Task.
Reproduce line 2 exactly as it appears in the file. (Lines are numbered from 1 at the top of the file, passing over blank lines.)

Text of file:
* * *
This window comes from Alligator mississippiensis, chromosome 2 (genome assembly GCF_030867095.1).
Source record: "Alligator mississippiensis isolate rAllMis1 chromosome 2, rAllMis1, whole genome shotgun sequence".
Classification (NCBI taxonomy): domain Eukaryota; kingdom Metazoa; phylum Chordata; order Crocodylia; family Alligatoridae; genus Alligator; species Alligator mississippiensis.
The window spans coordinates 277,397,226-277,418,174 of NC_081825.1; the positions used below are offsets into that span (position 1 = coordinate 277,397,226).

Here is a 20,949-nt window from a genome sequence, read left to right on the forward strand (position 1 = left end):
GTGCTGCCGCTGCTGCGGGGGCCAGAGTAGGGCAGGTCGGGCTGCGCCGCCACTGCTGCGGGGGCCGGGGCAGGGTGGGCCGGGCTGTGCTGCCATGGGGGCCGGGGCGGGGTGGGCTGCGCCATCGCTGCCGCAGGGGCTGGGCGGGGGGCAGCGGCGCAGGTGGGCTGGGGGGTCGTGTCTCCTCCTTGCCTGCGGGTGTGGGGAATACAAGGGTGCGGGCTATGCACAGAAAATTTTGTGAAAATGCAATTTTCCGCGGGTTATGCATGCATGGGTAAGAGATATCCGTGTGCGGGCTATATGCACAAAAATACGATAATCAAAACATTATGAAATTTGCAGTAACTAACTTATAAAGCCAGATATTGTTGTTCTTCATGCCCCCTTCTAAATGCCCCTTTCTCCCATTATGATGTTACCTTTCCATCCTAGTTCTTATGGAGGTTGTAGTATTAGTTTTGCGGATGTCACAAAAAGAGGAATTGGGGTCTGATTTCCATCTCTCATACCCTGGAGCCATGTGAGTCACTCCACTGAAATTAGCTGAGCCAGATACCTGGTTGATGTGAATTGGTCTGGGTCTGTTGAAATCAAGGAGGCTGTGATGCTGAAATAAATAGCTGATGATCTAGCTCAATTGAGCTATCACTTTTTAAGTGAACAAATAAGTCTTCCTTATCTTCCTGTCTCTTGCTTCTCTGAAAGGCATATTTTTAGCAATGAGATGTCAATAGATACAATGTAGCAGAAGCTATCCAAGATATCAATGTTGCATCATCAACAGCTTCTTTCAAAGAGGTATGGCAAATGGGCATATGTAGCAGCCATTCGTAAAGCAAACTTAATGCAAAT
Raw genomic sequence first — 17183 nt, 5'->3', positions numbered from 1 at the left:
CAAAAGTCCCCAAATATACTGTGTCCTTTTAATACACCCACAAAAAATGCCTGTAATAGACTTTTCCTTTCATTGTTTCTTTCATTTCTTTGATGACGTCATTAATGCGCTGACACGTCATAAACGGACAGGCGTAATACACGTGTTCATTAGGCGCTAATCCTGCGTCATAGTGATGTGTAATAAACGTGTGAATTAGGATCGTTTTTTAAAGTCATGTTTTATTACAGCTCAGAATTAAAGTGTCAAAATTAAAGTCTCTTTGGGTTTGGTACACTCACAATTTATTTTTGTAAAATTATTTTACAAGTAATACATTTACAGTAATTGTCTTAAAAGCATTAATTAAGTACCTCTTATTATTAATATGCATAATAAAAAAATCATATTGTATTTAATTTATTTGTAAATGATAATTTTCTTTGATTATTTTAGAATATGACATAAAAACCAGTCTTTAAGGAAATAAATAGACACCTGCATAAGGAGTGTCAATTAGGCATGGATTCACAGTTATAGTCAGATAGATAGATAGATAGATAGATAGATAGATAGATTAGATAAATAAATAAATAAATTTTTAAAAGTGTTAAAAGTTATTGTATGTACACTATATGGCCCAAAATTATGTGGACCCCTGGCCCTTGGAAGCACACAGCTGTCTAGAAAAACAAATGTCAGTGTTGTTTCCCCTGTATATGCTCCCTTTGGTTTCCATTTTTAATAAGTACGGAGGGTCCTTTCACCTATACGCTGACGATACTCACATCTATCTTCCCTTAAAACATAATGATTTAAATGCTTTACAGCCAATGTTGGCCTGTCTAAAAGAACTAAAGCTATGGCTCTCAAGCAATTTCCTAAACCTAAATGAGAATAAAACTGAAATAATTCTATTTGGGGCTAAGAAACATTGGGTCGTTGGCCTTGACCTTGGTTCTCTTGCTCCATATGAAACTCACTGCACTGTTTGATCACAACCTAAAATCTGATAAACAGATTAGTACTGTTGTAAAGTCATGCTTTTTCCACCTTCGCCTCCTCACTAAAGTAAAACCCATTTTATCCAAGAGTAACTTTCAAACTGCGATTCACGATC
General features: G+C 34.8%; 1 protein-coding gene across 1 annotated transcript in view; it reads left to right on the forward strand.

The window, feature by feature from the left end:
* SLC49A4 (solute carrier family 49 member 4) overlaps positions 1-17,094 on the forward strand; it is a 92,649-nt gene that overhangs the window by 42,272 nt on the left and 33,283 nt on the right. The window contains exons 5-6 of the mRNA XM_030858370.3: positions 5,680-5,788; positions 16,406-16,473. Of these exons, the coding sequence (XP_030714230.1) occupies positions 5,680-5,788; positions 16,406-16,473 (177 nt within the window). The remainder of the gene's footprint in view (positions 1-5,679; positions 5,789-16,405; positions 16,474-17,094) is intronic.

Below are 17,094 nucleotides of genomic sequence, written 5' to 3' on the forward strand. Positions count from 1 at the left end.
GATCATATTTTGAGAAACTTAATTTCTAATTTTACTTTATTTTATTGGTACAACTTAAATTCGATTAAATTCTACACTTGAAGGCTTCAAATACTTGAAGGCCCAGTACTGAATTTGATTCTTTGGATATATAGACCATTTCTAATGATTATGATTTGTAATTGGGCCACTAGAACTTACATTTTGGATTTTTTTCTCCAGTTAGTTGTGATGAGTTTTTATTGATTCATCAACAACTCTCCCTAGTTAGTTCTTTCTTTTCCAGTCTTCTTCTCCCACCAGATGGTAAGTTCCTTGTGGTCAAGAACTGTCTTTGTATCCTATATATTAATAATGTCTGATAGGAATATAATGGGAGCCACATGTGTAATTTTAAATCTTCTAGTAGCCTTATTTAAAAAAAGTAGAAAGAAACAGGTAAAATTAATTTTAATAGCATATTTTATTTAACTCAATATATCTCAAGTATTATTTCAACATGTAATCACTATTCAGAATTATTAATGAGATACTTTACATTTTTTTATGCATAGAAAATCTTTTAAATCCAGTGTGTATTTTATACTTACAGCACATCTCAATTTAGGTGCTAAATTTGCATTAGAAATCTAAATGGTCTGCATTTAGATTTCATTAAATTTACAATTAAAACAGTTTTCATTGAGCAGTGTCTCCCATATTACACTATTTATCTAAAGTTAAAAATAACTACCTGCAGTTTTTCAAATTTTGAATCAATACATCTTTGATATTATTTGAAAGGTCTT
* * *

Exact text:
Source record: "Alligator mississippiensis isolate rAllMis1 chromosome 2, rAllMis1, whole genome shotgun sequence".